The rise of the Mexican electronic underground is now in full bloom. In the last 5 years or so, the amount of new artists focusing on alternative brands of electronic beats has grown exponentially, giving way to local interpretations of popular genres that couldn’t exist anywhere else. A lot of young Mexicans are becoming inspired by internet explorations that take them to British dubstep, garage, and grime, while others are finding an identity through American club (for most in the form of trap, and for the real diggers in Baltimore Club derivatives and Ghetto House). Regardless of the musical roots that serve as inspiration, this current generation of electronic musicians is clearly reappropriating foreign ideas to recreate a local electronic dance music concept for modern day Mexico.
Black Cats On The Bag or BCOTB, a name derived from a Breaking Bad inside joke, is a duo from the inland state of San Luis Potosí, known for its peyote-filled desert in the west, and its contrasting rain forest mountains in the east. Its members, Suriel and Javier, both native to the state’s capital, San Luis Potosí, have a friendship as long standing as their musical relationship. They toyed with the idea of making music together for over 10 years before they got this project off the ground, back when they were both busy in punk bands with friends, producing trance, listening to Groove Armada or the Chemical Brothers and going to raves. Suriel even moved to Mexico City on a sort of personal journey before heading back home to start his current path with BCOTB.
“We would get together sometimes and make tracks – something kind of hard for me, as I had I usually have a hard time showing my work and creating the chemistry needed to co-produce – but creativity has flown well between me and Javier. When I returned to San Luis in 2012 we committed ourselves to giving this project shape,” said Suriel.
In terms of sound, the black cats can only be described as juke-driven and R&B-inspired. But if you add layers of atmospheric deep house synths – much in the vein of the traditional Teklife / Rashad sound – you’ll understand their focus. The duo’s influences and introduction to the current wave of electronic music that’s moving the Mexican underground came in part from places like the UK and the US, but also from local producers that had started to pave the way at home.
We are in a key moment for Mexican electronic music.
“(…) Our approach to bass music started through Soundcloud. You know how it is on Soundcloud: we ran into a lot of projects with incredible proposals, most of them from Mexico, actually. I can name Finesse Records Crew [as a big influence], we became immersed in their sound, their artists, the local as well as their international roster. From there we started discovering a lot of artists like Aztek, Suasion, DJ Manny, Lakim, Sango, Aylu, DJ Rashad. Music with a lot of energy, prone to mixing hip-hop, with garage, R&B, and 2 step,” Javier told me.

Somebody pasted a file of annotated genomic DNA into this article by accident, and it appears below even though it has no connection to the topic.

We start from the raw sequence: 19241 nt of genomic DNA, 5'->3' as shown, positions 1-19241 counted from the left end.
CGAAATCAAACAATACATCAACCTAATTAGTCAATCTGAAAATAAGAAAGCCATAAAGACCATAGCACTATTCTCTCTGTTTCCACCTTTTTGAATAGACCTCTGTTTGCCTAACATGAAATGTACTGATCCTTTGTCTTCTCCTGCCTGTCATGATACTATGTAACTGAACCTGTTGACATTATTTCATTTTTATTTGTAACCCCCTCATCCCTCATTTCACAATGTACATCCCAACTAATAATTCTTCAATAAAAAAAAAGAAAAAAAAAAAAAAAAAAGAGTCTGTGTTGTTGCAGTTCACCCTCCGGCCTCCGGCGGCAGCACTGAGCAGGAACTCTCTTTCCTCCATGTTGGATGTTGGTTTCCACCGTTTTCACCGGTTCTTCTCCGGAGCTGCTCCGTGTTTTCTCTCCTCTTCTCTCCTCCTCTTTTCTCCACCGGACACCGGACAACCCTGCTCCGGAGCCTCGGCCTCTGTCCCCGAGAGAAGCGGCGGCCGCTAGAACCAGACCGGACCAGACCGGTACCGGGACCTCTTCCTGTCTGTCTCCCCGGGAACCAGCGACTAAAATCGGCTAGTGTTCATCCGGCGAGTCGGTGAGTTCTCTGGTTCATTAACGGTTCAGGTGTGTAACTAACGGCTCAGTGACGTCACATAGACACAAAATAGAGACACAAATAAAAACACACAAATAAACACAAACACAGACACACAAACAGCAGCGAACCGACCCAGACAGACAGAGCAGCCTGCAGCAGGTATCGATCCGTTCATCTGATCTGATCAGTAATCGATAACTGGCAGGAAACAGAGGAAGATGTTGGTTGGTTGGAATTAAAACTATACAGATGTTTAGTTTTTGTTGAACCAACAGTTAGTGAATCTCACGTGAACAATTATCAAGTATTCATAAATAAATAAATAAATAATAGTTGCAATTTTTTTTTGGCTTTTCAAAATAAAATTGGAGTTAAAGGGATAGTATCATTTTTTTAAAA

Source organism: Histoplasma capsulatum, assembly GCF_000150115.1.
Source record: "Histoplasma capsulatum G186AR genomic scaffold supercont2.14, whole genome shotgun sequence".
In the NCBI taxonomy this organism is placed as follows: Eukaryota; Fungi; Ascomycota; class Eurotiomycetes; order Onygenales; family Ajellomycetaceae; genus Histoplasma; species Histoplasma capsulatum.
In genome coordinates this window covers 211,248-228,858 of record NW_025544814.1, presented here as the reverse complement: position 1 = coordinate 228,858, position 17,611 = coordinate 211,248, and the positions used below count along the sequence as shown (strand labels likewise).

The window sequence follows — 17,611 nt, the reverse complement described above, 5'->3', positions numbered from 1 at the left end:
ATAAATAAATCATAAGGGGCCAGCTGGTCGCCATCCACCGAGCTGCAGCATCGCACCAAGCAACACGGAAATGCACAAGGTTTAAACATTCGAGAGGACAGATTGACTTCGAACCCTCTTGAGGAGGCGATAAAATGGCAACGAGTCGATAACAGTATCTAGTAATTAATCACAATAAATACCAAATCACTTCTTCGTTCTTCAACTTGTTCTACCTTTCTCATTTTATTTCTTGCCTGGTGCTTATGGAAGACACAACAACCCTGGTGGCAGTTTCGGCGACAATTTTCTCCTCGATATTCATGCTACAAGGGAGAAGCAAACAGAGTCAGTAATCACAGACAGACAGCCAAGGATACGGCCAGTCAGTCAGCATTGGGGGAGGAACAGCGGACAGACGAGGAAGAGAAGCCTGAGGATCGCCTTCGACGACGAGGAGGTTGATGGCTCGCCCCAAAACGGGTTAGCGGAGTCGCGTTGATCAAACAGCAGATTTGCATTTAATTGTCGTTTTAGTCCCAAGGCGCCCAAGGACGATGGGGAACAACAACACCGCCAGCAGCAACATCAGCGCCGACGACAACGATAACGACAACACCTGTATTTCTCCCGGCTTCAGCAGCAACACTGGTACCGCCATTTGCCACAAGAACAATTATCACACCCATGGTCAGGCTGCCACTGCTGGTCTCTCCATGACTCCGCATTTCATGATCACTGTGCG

With this arsenal of ideas in their minds, what Javier and Suriel started producing could be classified as a strain of deep housified, Juke-driven music, that becomes immersive through polyphonic synths and dynamic through 150-160 BPM drum kits meant for a rather sophisticated dance floor that is not available in their hometown. Like most towns that aren’t a giant city, San Luis is still developing both demographically and culturally as Suriel recognizes. “More than anything else, San Luis is our home. Besides that, the only thing I see is a desert because hardly anything happens here (…). In Monterrey and Mexico City it’s whole different story, the times we’ve played there we’ve done very well, people actually go for the music.”
There’s also more festivals than ever now, and that’s where borders are broken and lines begin to blur.
But although they’re separated by a desert’s length from the strongholds of their musical scene, these guys have no plans to move away from their quiet desert for now, giving some truth to the old saying that there’s no place like home (to produce incredible music). Plus, internet culture lets them remotely manage their projects and musical relations through the web, which is how they published a 9-piece LP with Finesse in Monterrey and a brand new, much shorter, “DWNSKRT” EP with Veracruz juke label Ten Toes Turbo. This is not to mention the rest of their plans for 2015, which all involve work with local or Latin american artists such as 1OO1O, Adrian Be, and Argentinian footwork genius Aylu.
BCOTB is a good example of what the third generation of post-bass influenced musicians look like in Mexico. Many of their references already lie in local artists who started developing a style that transmutes its original inspiration into a very particular identity and aesthetic. Javier and Suriel are quickly catching on to this phenomenon in their very local POV, considering NAAFI as one of the leading projects creating a strong local identity for Mexican electronic music.
“Artists here don’t try to fit themselves into a single genres anymore, and that’s quite interesting. This has displayed many ways of thinking and listening to music in Mexico. I feel we are in a key moment for mexican electronic music because we’re making things that are now worthy of mention. There’s also more festivals than ever now, with very big artists, from different corners of electronic music and that’s where borders are broken and lines begin to blur,” said Javier.
With this background in mind, Black Cats On The Bag has prepared this exclusive mixtape for us. In this mix, the guys are trying to sum up their influences through a selection of original and favorite tracks, where the presence of juke, post dubstep, trap can be felt, as well as the heavy use of 808s and bass driven atmospheres.